Failure to execute presidential orders should be criminal offense – leftist MP

RIA Novosti / Aleksey Nikolskyi
A Russian MP says heavy fines for failing to properly execute presidential orders would boost discipline among civil servants and help the state get rid of irresponsible officials.

Dmitry Gorovtsov of the center-left Fair Russia party has told reporters that he prepared a bill that, if passed, would amend the criminal code with an article introducing criminal responsibility for state officials who fail to fully execute presidential orders.

However, such actions would be considered a crime only if they considerably violate the rights of citizens or interests of state and society.

The proposed punishment is a fine of between 2 and 3 million rubles (US$40,000–60,000) or in the amount of convict’s income of three or four years, with a ban on assuming official posts for up to three years. The MP emphasized that he wanted to prosecute the top officials in charge of the task and prevent them from pushing the responsibility down the bureaucratic ladder.

Gorovtsov said in comments with popular daily Izvestia that currently the Control Department of the Presidential Administration is monitoring the performance of civil servants engaged in execution of presidential orders and the same department can register the violations mentioned in his bill. The investigation into criminal cases will still be performed by police and the Investigative Committee.

The MP noted that the centrist political movement Popular Front has repeatedly expressed the concerns that the so-called May Orders – the major guidelines for national development signed by Vladimir Putin after his inauguration as president in May 2012 – will have been executed by 50 percent at most by 2018. The civil servants’ performance on smaller-scale orders can be even worse, he added.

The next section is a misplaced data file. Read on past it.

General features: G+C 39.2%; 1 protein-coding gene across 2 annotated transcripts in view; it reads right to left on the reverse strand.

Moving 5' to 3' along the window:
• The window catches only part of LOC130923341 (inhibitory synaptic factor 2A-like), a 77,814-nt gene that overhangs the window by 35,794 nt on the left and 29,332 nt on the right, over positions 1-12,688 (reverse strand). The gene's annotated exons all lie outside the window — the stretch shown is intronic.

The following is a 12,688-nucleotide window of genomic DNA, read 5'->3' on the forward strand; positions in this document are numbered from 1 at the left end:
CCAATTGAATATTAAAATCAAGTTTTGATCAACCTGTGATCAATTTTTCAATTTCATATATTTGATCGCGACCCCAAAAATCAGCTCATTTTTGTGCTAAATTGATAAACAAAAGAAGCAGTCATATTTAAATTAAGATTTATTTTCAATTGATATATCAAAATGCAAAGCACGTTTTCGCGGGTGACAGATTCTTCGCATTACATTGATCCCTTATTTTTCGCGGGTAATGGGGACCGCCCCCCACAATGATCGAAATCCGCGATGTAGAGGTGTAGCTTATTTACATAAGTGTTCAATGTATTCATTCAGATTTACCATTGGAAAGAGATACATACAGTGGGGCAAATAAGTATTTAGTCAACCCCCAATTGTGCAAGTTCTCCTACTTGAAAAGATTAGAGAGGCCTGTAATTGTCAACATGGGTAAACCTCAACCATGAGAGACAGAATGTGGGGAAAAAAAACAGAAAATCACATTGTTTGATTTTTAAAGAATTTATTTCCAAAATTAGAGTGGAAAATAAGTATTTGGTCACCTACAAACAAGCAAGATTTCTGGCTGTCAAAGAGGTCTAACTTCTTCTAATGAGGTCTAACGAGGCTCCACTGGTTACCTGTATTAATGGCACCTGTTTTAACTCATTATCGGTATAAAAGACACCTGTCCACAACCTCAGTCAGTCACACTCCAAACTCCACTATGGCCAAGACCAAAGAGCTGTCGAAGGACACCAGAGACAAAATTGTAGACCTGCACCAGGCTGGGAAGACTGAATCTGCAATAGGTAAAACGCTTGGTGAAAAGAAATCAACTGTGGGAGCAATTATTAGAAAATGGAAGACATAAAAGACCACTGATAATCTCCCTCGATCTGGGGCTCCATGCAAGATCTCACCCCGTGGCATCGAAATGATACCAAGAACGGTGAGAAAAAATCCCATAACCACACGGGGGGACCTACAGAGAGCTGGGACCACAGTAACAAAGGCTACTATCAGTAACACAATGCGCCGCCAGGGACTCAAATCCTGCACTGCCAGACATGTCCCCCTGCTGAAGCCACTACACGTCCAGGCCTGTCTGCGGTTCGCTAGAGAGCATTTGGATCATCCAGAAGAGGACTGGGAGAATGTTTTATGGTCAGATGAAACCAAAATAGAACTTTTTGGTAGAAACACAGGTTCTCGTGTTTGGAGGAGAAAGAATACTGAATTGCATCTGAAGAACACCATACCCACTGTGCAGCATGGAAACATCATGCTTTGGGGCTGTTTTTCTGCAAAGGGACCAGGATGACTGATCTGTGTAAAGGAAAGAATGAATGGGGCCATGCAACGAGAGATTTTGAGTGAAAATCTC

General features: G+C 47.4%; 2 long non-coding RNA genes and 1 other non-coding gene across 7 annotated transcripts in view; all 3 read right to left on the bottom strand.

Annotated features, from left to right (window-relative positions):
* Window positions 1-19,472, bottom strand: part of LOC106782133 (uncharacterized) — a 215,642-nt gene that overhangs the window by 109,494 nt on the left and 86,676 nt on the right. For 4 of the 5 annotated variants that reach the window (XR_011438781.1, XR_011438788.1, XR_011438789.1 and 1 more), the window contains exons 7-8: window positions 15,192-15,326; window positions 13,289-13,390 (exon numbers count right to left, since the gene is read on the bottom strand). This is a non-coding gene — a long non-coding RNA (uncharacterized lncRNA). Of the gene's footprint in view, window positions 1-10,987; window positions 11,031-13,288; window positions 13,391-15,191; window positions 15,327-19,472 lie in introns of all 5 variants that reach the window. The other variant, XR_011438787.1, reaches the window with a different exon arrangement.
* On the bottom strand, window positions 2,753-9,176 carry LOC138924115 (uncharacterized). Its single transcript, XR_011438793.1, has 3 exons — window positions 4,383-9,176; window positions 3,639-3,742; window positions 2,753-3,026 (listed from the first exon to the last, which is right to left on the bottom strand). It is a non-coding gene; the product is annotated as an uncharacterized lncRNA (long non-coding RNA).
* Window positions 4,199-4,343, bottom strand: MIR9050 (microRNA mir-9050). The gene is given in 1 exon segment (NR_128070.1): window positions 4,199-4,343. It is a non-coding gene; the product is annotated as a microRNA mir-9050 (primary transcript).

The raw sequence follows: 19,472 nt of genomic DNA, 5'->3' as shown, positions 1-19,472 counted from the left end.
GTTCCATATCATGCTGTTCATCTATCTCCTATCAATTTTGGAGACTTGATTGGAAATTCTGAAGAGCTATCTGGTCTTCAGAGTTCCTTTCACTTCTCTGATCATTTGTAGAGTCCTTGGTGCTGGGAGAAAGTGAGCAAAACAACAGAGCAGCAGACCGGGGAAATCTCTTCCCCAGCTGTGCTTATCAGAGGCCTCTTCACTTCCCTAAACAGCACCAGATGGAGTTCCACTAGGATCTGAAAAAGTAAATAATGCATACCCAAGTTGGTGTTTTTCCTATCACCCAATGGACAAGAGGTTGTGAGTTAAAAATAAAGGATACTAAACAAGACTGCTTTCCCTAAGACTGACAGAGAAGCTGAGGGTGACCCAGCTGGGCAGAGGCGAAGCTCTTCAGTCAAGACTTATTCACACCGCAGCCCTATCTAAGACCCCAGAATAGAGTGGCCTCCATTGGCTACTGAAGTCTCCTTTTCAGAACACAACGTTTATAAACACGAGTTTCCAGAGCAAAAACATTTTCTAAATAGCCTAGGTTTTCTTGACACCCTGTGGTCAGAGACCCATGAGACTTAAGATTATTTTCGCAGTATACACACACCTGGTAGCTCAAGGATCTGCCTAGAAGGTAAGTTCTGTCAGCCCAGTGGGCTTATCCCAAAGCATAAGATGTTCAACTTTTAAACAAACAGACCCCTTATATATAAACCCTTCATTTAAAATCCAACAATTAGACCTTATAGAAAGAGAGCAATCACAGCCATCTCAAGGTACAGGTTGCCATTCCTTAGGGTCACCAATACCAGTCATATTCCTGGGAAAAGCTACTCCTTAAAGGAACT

Without criminal responsibility we will not start moving,” the MP said.

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The May Orders include the plan for economic development, reforms in state administration, foreign policy, in science and the military, and also various social reforms, including healthcare, demographics and ethnic policies.

The orders are based on Putin’s 2012 electoral program and are used by the president’s political allies for promoting their course. The Popular Front movement announced in late 2013 that its representatives would oversee the implementation of the May Orders and report all violations to officials, including the presidential administration.

Earlier this month, the Russian government reported that its ministers had managed to execute 137 of 121 presidential orders in three years. To this, Vladimir Putin said that the government should estimate its performance not in simple figures but in quality of citizens’ life. The president also acknowledged that the current situation could make the further work on his orders more difficult, and told the ministers to find additional reserves for this.